By Mitchell Ferman
July 17, 2023
Two Texas Congressmen are urging the Environmental Protection Agency to reject their state’s effort to oversee underground carbon storage and are calling for an investigation, arguing local regulators can’t be trusted to protect the public.
The EPA currently regulates underground carbon storage across most of the country except in North Dakota and Wyoming, which have been approved to oversee their own efforts. The EPA has minimal staff to regulate subsurface carbon storage, and companies are increasingly interested in capturing carbon and storing it underground due largely to economic incentives from the Inflation Reduction Act.
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Texas Democratic US Reps. Joaquin Castro and Lloyd Doggett said in a letter Monday to EPA boss Michael Regan they are concerned over their state’s enforcers, the Texas Railroad Commission, which is in charge of regulating oil, gas and related activities. They want federal regulators to investigate Texas’ permitting and enforcement of subsurface injections to ensure it adheres to environmental justice standards.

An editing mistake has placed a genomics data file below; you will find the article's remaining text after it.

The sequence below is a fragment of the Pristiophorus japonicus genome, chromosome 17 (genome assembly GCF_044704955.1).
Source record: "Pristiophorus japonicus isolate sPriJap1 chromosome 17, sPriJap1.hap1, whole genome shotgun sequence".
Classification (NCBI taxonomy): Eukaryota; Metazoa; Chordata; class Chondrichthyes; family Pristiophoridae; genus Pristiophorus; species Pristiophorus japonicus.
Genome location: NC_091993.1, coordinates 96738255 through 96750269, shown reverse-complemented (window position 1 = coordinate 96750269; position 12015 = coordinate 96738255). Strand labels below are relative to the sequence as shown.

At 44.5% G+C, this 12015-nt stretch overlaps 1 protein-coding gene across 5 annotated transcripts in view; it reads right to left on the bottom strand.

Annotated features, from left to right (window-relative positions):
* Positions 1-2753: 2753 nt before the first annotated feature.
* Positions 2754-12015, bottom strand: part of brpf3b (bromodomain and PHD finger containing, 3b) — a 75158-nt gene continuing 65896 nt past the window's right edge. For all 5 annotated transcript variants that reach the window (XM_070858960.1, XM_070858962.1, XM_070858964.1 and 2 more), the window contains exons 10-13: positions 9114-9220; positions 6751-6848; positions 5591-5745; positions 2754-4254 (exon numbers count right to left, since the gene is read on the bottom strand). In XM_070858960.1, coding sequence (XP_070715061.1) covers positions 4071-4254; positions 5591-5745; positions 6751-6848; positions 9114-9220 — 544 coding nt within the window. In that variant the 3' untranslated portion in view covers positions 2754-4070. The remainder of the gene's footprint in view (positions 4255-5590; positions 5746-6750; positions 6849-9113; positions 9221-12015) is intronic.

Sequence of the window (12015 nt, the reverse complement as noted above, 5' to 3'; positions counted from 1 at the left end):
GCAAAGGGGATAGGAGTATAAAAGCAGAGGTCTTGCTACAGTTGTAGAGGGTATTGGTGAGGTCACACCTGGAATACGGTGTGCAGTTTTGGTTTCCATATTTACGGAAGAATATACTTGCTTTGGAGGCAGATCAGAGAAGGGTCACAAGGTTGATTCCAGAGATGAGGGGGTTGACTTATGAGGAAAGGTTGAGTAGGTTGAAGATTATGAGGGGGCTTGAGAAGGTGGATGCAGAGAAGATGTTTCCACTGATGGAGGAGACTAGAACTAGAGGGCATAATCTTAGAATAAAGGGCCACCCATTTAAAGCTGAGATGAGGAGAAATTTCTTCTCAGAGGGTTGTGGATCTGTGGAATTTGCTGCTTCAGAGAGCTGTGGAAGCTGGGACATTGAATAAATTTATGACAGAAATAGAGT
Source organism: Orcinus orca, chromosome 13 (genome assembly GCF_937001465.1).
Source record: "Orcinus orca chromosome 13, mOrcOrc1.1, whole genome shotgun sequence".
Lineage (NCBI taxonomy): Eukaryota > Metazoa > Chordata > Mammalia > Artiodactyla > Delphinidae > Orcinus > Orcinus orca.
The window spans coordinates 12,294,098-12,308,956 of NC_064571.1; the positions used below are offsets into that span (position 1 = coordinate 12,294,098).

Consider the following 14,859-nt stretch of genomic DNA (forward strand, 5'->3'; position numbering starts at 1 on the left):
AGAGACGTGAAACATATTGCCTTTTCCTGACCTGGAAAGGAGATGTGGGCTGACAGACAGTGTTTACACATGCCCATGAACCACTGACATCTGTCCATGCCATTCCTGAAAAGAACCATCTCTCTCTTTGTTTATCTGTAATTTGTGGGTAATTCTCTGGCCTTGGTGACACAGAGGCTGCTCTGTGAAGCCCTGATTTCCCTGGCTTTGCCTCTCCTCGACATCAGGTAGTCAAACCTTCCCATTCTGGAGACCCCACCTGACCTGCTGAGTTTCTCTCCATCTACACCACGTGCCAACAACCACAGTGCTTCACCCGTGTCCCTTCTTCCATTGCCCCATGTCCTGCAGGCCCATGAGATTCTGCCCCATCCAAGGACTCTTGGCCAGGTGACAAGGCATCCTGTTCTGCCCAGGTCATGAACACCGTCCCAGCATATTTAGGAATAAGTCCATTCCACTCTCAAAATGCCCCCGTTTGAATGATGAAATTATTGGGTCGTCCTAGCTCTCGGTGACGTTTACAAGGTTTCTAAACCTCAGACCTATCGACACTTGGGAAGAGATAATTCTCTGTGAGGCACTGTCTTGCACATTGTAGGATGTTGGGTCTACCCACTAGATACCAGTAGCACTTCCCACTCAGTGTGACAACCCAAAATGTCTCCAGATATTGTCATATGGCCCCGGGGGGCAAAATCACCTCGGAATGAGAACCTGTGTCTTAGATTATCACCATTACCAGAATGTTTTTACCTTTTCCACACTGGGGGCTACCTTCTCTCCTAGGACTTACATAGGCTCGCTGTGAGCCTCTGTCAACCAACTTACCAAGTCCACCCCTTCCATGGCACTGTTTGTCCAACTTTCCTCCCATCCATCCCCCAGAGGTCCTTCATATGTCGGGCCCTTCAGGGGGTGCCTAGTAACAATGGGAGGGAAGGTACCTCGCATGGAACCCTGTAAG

“The Railroad Commission of Texas can’t be trusted to uphold the standards that protect health and safety in communities with carbon capture infrastructure,” Castro said in a statement. “Moreover, Texas regulators are unwilling to meet their existing obligations to plug abandoned oil wells. The EPA must not give the commission more oversight over carbon storage wells and related infrastructure, which are disproportionately located in communities of color already exposed to dangerous levels of pollution.”
Commission officials could not immediately be reached for comment.